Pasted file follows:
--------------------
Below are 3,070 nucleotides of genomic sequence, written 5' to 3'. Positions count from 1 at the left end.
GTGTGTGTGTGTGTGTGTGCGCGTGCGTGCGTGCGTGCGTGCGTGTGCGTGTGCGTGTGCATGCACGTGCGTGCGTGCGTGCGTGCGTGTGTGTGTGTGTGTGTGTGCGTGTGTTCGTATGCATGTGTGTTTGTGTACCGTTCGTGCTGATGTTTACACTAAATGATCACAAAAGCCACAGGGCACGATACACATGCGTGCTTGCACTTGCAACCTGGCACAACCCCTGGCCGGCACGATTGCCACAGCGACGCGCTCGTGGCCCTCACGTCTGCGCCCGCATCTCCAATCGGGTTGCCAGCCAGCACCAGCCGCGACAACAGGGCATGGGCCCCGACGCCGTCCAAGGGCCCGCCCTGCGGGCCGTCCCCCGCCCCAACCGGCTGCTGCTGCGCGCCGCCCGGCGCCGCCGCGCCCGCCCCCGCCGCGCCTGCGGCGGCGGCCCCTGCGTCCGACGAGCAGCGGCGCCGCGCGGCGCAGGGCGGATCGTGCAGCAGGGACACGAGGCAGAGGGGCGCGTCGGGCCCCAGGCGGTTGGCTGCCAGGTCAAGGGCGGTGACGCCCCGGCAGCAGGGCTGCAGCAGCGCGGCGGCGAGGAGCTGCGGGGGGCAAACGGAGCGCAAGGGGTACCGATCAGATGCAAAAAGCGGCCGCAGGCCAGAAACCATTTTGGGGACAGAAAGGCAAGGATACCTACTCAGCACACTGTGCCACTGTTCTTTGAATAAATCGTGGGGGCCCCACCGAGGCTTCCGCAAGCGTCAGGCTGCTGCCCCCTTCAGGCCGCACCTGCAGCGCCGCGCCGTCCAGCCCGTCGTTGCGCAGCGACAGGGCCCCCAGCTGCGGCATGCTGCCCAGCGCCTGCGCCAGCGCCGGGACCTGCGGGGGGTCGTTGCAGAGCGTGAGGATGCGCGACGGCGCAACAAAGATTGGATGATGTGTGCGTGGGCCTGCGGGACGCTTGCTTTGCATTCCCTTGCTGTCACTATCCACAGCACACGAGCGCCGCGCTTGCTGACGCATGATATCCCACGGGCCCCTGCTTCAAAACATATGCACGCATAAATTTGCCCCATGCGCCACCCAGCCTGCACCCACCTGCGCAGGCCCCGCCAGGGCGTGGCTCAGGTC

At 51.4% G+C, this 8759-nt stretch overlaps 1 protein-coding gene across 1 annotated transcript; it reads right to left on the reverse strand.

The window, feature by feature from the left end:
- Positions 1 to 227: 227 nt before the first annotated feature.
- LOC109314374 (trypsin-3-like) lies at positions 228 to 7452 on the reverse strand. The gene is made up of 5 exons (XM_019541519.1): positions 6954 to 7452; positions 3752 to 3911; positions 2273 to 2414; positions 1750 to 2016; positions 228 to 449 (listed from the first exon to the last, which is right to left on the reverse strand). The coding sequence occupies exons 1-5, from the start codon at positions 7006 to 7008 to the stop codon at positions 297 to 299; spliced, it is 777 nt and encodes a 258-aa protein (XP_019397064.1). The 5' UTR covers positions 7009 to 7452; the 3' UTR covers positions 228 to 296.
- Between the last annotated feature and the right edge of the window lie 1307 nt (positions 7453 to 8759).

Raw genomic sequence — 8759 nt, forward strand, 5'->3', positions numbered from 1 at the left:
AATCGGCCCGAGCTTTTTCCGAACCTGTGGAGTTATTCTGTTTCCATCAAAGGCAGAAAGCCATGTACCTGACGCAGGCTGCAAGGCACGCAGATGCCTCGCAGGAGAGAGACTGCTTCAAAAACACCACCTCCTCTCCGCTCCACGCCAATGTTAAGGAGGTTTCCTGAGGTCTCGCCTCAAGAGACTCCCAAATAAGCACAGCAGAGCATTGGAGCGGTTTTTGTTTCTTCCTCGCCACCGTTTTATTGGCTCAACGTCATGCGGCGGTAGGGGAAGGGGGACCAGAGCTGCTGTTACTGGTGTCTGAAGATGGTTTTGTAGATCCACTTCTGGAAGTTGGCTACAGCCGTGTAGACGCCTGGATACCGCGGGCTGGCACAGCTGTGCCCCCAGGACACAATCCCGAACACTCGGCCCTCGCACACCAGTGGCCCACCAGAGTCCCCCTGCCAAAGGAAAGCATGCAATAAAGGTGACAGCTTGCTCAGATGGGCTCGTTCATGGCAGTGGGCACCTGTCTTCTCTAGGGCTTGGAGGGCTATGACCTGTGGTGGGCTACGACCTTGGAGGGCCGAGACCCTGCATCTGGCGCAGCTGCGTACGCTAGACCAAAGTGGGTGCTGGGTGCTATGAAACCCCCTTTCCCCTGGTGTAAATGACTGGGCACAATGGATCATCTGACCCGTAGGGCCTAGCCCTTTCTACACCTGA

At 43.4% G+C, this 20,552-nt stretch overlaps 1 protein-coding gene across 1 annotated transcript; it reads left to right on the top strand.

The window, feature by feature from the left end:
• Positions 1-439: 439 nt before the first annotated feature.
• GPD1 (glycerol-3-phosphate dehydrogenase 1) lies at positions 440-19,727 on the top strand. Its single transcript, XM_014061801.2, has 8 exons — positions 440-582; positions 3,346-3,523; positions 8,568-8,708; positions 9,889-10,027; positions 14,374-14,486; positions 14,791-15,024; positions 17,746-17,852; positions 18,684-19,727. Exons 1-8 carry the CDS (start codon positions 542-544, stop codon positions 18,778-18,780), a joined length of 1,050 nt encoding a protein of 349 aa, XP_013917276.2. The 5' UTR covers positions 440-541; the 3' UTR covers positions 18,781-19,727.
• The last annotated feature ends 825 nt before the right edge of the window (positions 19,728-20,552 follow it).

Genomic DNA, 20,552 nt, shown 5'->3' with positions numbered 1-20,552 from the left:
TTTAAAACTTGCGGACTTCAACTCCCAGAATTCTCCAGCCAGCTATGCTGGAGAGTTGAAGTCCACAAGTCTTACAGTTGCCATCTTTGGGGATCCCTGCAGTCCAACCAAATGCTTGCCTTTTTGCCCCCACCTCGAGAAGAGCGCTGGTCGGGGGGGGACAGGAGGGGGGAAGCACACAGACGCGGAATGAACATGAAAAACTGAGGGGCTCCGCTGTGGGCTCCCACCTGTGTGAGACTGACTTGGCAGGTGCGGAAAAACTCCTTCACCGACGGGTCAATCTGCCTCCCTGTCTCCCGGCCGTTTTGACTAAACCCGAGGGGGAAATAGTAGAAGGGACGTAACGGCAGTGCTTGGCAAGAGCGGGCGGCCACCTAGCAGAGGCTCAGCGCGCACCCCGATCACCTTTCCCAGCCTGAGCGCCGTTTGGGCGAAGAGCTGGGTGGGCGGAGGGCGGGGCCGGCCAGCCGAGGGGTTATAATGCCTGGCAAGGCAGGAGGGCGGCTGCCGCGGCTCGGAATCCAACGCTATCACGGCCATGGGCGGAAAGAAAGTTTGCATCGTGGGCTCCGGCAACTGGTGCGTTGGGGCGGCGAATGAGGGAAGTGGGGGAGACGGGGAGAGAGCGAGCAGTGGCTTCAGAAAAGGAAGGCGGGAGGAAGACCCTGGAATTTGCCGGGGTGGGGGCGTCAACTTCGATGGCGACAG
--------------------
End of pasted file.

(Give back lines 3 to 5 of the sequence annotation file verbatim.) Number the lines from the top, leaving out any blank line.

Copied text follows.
At 51.4% G+C, this 8759-nt stretch overlaps 1 protein-coding gene across 1 annotated transcript; it reads right to left on the reverse strand.

The window, feature by feature from the left end:
- Positions 1 to 227: 227 nt before the first annotated feature.